There are alternatives to trans fats that are so much less harmful, and there’s good evidence that banning trans fats leads to public health improvements.
The use of trans fats leads to about 500,000 cardiovascular disease deaths each year, according to the World Health Organisation (WHO).
These products are added to fried foods, baked goods, and snack products, and cause levels of bad cholesterol in blood to spike.
Now the WHO and governments around the world are cracking down. On Monday, the WHO announced a plan calling for governments to ban industrially-produced trans fats within five years.
“Trans fat is an unnecessary toxic chemical that kills, and there’s no reason people around the world should continue to be exposed,” Dr. Tom Frieden, former head of the Centres for Disease Control and Prevention (CDC), now president and CEO of Resolve to Save Lives, said in the WHO announcement statement.
In 2001, the Danish Nutrition Council suggested the government limit trans fatsin foods to improve cardiovascular health. In 2003, a Danish law that limited the amounts of these fats in food was passed.
It worked, with death rates from cardiovascular disease falling faster there than in comparable countries.
Other European countries followed Denmark’s lead. Then, in 2006, New York City passed a law banning trans fats, phasing them out of the city by the summer of 2008.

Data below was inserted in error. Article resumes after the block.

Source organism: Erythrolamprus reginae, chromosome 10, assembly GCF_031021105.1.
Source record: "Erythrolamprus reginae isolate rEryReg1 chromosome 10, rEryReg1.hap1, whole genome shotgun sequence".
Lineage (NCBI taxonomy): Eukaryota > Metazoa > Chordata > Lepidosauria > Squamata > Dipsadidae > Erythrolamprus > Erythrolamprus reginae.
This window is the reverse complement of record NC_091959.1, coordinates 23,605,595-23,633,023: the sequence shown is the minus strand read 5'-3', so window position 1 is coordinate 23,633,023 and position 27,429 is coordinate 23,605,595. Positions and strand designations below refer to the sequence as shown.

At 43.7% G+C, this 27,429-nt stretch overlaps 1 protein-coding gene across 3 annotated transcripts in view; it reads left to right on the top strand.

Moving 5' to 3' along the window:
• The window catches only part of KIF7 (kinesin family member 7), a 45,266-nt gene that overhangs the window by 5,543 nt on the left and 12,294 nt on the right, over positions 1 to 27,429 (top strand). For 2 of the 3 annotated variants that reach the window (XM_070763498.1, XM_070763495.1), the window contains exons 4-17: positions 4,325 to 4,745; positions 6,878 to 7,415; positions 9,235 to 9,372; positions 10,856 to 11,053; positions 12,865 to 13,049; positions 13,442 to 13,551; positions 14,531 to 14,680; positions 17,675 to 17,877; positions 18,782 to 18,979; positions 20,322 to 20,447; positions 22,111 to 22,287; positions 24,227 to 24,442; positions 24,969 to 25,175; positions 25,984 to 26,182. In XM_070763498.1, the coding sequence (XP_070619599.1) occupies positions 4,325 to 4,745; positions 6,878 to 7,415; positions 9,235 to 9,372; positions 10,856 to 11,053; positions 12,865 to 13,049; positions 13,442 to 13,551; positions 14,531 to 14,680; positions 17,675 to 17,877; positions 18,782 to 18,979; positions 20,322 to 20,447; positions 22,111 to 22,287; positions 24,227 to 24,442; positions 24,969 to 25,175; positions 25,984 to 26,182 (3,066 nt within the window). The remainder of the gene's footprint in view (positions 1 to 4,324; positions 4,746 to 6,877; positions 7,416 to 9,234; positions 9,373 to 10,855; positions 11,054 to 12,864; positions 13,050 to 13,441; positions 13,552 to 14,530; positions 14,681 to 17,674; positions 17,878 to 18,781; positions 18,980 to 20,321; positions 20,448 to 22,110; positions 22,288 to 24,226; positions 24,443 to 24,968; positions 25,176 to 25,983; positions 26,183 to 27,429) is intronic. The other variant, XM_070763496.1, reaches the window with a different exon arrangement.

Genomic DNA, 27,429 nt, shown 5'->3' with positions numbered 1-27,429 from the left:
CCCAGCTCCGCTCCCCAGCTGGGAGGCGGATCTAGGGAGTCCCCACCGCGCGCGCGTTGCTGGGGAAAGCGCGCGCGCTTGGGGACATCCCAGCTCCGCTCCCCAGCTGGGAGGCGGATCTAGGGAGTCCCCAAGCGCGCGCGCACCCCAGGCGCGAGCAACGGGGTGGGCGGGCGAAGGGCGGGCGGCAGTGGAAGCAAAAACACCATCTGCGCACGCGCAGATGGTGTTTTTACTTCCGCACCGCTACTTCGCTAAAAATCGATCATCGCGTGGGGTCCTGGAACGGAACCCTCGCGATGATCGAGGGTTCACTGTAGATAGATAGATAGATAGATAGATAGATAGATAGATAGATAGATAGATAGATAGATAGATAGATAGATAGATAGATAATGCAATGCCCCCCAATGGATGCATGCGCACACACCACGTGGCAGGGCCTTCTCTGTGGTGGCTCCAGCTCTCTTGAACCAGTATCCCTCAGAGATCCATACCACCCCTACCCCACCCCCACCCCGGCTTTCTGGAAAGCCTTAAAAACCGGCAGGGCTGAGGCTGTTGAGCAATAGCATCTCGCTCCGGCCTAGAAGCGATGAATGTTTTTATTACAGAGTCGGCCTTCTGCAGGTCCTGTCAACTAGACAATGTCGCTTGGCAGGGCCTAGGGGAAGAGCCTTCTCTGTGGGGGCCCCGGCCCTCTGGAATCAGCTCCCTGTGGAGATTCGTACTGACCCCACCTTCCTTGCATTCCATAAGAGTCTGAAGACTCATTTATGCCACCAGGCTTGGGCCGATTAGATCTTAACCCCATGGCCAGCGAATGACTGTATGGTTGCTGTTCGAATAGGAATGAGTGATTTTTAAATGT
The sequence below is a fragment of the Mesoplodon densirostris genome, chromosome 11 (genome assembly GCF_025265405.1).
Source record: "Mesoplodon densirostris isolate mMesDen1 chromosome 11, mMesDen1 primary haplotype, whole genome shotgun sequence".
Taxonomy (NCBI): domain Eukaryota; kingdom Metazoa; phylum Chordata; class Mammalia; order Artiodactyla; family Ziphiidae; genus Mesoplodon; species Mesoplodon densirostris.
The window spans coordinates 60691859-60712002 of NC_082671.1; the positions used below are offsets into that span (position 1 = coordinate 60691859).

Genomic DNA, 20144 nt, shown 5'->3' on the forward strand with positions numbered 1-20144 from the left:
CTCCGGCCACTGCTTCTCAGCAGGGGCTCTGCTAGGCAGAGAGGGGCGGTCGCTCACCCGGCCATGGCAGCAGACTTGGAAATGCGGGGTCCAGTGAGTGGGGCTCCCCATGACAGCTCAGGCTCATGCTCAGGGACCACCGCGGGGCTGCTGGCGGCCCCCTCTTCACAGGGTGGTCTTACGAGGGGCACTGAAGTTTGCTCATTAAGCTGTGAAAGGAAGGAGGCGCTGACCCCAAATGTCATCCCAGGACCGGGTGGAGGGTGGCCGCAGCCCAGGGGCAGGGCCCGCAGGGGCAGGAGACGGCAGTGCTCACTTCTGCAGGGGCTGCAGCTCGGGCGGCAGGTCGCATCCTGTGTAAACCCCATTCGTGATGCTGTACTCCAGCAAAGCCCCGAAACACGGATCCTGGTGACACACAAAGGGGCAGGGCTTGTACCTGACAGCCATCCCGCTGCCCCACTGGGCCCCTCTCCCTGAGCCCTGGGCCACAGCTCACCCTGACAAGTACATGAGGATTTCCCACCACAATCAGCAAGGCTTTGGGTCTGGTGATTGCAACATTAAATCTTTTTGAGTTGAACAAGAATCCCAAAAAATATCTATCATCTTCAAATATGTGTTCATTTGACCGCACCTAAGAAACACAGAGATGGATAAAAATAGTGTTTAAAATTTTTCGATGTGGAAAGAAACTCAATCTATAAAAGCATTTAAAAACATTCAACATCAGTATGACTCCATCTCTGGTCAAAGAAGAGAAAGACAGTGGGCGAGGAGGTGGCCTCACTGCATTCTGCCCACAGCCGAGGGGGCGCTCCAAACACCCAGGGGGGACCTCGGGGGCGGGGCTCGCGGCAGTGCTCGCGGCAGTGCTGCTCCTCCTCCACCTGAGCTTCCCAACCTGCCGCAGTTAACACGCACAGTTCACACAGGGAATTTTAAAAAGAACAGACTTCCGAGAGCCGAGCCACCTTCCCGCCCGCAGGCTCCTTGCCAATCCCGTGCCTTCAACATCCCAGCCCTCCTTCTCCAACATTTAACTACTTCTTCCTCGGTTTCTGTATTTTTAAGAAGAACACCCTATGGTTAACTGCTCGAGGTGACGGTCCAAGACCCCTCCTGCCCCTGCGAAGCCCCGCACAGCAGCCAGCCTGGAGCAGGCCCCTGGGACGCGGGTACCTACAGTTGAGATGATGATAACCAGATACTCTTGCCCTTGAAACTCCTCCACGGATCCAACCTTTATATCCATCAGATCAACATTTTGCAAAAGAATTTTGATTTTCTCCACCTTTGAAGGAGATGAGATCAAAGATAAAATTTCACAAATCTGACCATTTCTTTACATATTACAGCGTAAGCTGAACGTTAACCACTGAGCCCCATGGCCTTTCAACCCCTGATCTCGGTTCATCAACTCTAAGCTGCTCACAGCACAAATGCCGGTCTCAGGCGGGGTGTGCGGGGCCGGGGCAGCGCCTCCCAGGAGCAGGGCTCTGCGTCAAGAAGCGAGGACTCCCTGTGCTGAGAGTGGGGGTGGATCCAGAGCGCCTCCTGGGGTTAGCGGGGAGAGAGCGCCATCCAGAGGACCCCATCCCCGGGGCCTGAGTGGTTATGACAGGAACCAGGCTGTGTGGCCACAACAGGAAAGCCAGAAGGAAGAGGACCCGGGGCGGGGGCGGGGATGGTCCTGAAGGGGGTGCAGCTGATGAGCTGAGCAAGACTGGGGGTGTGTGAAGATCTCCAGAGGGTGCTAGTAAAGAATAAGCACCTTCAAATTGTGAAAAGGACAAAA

The prompted all kinds of “Nanny Bloomberg” headlines referencing the mayor at the time. But it worked, according to a study published last year in the Journal of the American Medical Association Cardiology, reducing heart attack and stroke rates in the city.
Under the Obama administration, the FDA finally followed suit nationwide in 2015, with that ban going into full effect next month.
Trans fats are still commonly sold in countries throughout South Asia and Africa, where weaker regulations and stronger pressure by food producers have kept partially hydrogenated oils in circulation.
The WHO’s new policy can’t actually ban trans fats in these countries. But the hope is that the guidelines will encourage governments to enact these bans.